NASA Shows Stark Year in the Life of CO2
This is what your atmosphere looks like on carbon dioxide. And it’s not a pretty sight. NASA provides a stark and stunning view of a year in the life of our planet as humans continue to emit greenhouse gases that warm the planet. The animation comes courtesy of one of the highest-resolution computer models in existence.
Since the Industrial Revolution, carbon dioxide (CO2) has been rising in the atmosphere due to human activities. Seasonal cycles mean that CO2 rises progressive throughout the fall and winter before peaking in late spring. At that point, a flurry of plant growth in the northern hemisphere — where most land is located — draws CO2 levels down over the summer before the cycle begins again.
That process is made clear in the saw-toothed Keeling Curve, which shows ever rising levels of CO2 in the atmosphere. This past spring, it topped 400 parts per million for three months, a symbolic milestone.
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But while the Keeling Curve is derived from atmospheric CO2 measurements in one location, a new dataset and visual from NASA makes clear that CO2 isn’t uniformly distributed across the world. By feeding ground measurements of CO2 and weather data into a high resolution computer model, scientists are able to show in some of the finest detail just how CO2 moves throughout the atmosphere over the course of a year.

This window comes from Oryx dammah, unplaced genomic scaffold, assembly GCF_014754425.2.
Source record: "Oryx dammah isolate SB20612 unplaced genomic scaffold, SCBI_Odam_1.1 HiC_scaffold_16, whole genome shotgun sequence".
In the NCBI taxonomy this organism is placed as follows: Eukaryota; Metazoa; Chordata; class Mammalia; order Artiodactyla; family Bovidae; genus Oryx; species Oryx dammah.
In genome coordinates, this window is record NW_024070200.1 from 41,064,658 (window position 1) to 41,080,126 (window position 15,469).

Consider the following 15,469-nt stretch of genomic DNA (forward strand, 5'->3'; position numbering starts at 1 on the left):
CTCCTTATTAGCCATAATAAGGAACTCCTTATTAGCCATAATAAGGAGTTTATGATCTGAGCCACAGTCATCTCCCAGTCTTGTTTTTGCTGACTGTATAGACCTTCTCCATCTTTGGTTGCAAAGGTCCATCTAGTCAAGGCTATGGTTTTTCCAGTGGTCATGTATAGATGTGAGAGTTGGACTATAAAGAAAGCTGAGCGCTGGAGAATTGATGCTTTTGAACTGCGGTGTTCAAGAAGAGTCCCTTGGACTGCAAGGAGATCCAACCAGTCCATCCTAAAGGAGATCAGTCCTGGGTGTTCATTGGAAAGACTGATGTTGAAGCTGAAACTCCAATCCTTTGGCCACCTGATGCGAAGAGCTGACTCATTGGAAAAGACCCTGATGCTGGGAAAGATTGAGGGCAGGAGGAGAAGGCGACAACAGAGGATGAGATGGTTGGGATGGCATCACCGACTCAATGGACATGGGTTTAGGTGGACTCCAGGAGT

Winds play a major role in ushering CO2 around the planet just as they do storms. You’d even be forgiven for believing the animation simply shows clouds.
Spring CO2 concentrations, when they're usually at their peak.
But beyond the obvious seasonal cycle that hints at CO2, there’s also another sign you’re watching something other than storms swirling around the globe. Long tails of CO2 extend from the U.S., China and Europe, the world’s three largest emitters. The deep reds and purples show the highest concentrations of emissions coming from these locations as well as the pooling of CO2 in the Arctic throughout the spring.
Emissions from rainforests in central Africa and South America also show up due to forest fires of both natural and human causes. But ultimately, it’s human emissions that have thrown a pretty finely-tuned system out of whack.
The modeling effort, along with new data pouring in from NASA’s latest CO2-monitoring satellite, will give scientists better insights into sources and sinks of CO2, but the current effort provides one of the clearest views yet of just how humans are having a large-scale impact on the atmosphere and the planet it surrounds.
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